Hi Sumitta Given my respect for you, and my curiosity, I would like to ask your opinion on the books Radical Acceptance and, especially, Buddhism without Beliefs by Steven Batchelor . I’m still inquiring into what form of Buddhism to follow. If you have time, I would like to ask you a follow up question later. […]

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How to Learn Buddhism Away From Other Buddhists

Sumitta, I am a beginner to Theravadan Buddhism. I have used Access to Insight for the majority of my studies– I live on the opposite side of Pennsylvania from you, and there are no teachers in my area. I was wondering how to most efficiently incorporate studying the Buddha’s teachings with my daily life. Do […]

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The Buddhist Freud

As a graduate student in clinical social work, I spend a lot of time reading the theories of psychology. As a serious Buddhist practitioner, I read a lot of Buddhist philosophy and the Pali Canon. Eventually, you come across those moments when you feel like a Reese’s peanut butter cup commercial: “Hey, your Buddhism is […]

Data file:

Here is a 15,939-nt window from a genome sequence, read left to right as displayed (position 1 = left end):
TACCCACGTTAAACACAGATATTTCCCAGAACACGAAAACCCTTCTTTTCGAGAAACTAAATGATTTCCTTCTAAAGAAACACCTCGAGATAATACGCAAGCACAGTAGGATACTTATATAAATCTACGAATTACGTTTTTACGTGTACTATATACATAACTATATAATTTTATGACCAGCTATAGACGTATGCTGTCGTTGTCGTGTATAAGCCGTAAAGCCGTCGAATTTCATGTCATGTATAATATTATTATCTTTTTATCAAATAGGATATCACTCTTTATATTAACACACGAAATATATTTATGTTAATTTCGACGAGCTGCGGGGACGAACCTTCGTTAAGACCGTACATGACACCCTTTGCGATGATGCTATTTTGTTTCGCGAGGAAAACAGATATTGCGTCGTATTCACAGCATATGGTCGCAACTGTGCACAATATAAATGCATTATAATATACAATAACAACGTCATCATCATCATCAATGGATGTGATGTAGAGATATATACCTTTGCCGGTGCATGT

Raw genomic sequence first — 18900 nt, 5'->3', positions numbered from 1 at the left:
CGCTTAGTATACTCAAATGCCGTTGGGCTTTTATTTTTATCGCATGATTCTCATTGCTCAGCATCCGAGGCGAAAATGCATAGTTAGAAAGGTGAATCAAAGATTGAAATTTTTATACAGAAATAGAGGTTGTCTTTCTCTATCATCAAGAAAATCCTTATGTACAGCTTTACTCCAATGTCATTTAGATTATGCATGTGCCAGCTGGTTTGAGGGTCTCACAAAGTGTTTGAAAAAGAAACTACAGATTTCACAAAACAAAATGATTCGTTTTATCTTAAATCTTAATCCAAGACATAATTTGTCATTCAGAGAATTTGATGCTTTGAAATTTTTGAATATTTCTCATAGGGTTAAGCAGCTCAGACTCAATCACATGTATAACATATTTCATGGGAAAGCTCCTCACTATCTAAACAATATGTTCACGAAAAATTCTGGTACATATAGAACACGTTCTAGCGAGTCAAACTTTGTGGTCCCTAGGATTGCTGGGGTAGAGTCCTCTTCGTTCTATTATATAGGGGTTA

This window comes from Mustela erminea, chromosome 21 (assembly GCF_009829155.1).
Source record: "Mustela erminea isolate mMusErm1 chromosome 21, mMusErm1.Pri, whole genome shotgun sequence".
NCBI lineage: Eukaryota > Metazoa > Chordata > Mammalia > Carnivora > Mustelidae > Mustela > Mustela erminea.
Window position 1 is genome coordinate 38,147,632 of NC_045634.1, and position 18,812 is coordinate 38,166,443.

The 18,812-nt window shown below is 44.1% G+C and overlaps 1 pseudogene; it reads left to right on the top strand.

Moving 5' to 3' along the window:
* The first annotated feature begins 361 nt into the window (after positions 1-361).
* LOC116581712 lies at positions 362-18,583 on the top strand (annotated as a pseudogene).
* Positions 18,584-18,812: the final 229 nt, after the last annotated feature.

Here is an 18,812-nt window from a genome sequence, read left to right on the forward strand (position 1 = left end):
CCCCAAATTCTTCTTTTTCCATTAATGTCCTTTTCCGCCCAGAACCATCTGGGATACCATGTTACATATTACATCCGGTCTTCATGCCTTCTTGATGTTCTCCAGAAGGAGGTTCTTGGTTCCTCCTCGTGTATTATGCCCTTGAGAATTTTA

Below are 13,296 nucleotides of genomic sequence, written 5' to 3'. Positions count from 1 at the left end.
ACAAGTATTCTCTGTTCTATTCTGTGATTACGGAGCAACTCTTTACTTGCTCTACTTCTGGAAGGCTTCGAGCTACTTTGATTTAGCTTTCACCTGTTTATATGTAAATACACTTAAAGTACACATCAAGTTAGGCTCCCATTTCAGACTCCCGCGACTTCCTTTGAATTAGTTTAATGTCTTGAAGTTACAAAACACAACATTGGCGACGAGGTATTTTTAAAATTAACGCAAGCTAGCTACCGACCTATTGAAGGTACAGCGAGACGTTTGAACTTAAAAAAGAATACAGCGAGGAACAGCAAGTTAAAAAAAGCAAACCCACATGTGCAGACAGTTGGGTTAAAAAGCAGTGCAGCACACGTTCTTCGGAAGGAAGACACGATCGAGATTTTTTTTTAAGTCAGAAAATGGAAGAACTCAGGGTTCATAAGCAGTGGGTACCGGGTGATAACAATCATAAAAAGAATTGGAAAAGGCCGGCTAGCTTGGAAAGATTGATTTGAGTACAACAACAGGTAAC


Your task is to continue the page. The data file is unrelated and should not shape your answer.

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Blogisattva Award Finalist

Applied Buddhism is a Finalist!

“This past six months has been quite the wild ride for us here at the Blogisattvas. First off, I want to thank everyone, the readers, the Buddhist publications and most of all the hard working bloggers out there that have made this whole thing possible. The response we received in nominations far exceeded anyones expectations, and […]